What is EMDR Therapy?
Eye Movement Desensitization and Reprocessing (EMDR) therapy is an integrative psychotherapy approach that intends to change the way traumatic memories are stored in the brain.
It has demonstrated success in alleviating distress associated with painful and traumatic memories as well as conditions such post-traumatic stress disorder.
An Integrative Approach
The effectiveness of EMDR is believed to come from a combination of standardized protocols that incorporate elements from numerous evidence-based therapies for trauma including:
- Cognitive Behaviour/Cognitive Processing Therapy
- Psychodynamic Psychotherapy
- Mindfulness Based Therapies
- Somatic Therapy
- Narrative Therapy
- Internal Family Systems Therapy
- Solution Focused Therapy.
The approach is client-centered and strengths-based.
How does EMDR work?
A unique and central component of EMDR is a technique called bilateral stimulation which is used to repeatedly activate opposite sides of the brain and aid in processing the traumatic event.
Alternating rhythmic eye movements, hand-tapping, or sounds are used for bilateral (left-right) stimulation while the client focuses on the trauma memory. These movements are thought to mimic the period of sleep referred to as rapid eye movement or REM sleep which is considered to be the time during which the mind processes events and stores them as memories.
This processing is believed to help trauma survivors become “un-stuck” from their trauma memories and beliefs which facilitates healing. Research into bilateral stimulation suggests that it is associated with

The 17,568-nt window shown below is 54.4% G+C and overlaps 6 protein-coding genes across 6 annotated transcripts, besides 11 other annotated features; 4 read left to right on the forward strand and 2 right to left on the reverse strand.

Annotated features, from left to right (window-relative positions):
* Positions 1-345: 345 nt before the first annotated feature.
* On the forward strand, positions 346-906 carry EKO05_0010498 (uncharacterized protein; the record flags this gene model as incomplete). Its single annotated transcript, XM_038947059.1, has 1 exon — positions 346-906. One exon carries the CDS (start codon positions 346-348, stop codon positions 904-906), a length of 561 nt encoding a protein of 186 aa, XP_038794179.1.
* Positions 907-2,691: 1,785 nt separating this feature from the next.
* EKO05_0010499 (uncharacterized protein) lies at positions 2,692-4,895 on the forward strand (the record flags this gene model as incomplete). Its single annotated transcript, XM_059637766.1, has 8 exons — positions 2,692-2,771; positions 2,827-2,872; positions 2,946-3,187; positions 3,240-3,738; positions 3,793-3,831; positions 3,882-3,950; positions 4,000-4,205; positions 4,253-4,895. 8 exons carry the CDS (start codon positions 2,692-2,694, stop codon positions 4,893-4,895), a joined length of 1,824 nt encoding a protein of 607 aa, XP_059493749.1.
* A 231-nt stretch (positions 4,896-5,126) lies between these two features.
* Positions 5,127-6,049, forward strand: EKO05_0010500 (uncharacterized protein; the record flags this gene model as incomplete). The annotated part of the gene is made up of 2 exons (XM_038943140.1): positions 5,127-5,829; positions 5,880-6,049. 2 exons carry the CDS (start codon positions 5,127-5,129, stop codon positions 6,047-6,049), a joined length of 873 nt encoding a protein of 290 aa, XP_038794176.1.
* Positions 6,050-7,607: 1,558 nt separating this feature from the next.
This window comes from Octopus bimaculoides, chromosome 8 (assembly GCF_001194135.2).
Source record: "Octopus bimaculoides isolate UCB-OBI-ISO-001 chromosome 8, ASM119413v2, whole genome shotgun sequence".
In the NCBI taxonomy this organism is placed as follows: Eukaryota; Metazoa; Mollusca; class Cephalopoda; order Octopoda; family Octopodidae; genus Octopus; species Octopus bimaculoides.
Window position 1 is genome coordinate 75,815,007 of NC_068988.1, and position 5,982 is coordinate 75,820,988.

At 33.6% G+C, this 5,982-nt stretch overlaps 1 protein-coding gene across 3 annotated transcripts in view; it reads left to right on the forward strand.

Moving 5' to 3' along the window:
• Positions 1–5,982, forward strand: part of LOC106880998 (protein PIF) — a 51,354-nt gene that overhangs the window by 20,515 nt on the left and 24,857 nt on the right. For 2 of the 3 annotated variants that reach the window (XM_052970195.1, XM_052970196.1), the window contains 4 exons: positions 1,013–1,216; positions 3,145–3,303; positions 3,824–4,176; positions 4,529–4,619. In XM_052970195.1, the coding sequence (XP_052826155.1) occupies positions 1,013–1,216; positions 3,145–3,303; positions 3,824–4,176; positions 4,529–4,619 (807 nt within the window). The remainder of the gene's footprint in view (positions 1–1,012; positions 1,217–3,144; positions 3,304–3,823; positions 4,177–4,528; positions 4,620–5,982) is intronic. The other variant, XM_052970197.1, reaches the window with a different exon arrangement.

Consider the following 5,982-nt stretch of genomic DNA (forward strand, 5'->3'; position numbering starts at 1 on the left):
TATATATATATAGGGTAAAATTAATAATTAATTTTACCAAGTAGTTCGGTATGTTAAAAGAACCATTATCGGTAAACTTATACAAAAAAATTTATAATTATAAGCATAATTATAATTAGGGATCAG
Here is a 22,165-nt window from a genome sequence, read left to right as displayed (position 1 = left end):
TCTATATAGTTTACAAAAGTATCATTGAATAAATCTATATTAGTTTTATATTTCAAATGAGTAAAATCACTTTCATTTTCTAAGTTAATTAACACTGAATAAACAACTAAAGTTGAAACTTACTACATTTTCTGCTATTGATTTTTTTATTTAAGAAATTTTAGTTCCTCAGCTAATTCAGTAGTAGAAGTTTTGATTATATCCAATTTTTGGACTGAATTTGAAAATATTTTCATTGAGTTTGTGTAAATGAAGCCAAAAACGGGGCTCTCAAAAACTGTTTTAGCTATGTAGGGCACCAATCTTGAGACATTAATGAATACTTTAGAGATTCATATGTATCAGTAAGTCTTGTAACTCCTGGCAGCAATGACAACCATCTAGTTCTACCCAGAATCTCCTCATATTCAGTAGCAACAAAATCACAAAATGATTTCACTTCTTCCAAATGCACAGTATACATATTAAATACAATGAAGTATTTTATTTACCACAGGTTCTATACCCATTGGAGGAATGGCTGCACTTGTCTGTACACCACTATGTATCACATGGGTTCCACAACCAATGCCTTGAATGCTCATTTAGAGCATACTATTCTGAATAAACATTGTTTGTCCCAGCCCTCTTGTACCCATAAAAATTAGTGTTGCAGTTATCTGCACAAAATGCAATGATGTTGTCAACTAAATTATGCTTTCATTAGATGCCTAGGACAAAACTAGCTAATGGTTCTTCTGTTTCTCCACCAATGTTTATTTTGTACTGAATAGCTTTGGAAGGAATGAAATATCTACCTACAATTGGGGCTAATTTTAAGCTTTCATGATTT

- reduction in unpleasant emotions
- decreased vividness of disturbing images
- relief from somatic complaints
EMDR seems to help the brain reprocess the trapped memories in such a way that normal information processing is resumed. Therapists often use EMDR to help clients uncover and process beliefs that developed as the result of relational traumas, or childhood abuse and/or neglect.
What can EMDR help with?
EMDR was originally designed to treat PTSD and trauma related difficulties.
Research is building for the efficacy of EMDR in treating:
- Panic Attacks
- Complicated Grief
- Dissociative Disorders
- Disturbing Throughts
- Body Image Disturbances
- Anxiety Disorders
- Pain Disorders
- Performance Anxiety
- Stress Reduction
- Difficulties regulating emotions
- Personality Disorders
What Can I Expect?
EMDR is typically delivered in one or two weekly sessions for roughly twelve, 50-minute sessions. EMDR can be done virtually or in-person.
Eight Phases of EMDR
Phase 1: History-taking
- Therapist will conduct a thorough assessment of your history and current coping.
- Collaboratively with the therapist, you will identify treatment ‘targets’ including traumatic or distressing memories, current triggers, and goals.
Phase 2: Preparing the client
- You will learn about how EMDR can help you and what form of bilateral stimulation will be used.
- You will be taught strategies to manage emotions, calm the nervous system, and self-soothe before diving into therapy.
Phase 3: Assessing the target memory
- With the therapist, you will identify the trauma memories that you will target in session.
- The therapist will ask you to complete numerous questionnaires through out the course of therapy to monitor your progress.
Phases 4-7: Processing the memory
- Typically spans 1-3 sessions.
- Involves focusing on the memory while engaging in bilateral stimulation.
- Your therapist will help you develop new, positive thoughts, and you will strengthen these through bilateral stimulation.
Phase 8: Evaluating treatment results
- You will explore the impact of the original treatment targets and any new thoughts or memories that came up during therapy. If new distressing memories arise, the therapy continues with those memories as targets. When no distressing memories arise, therapy completes.
In EMDR, you and your therapist work collaboratively as a team and you decide which memories you will focus on.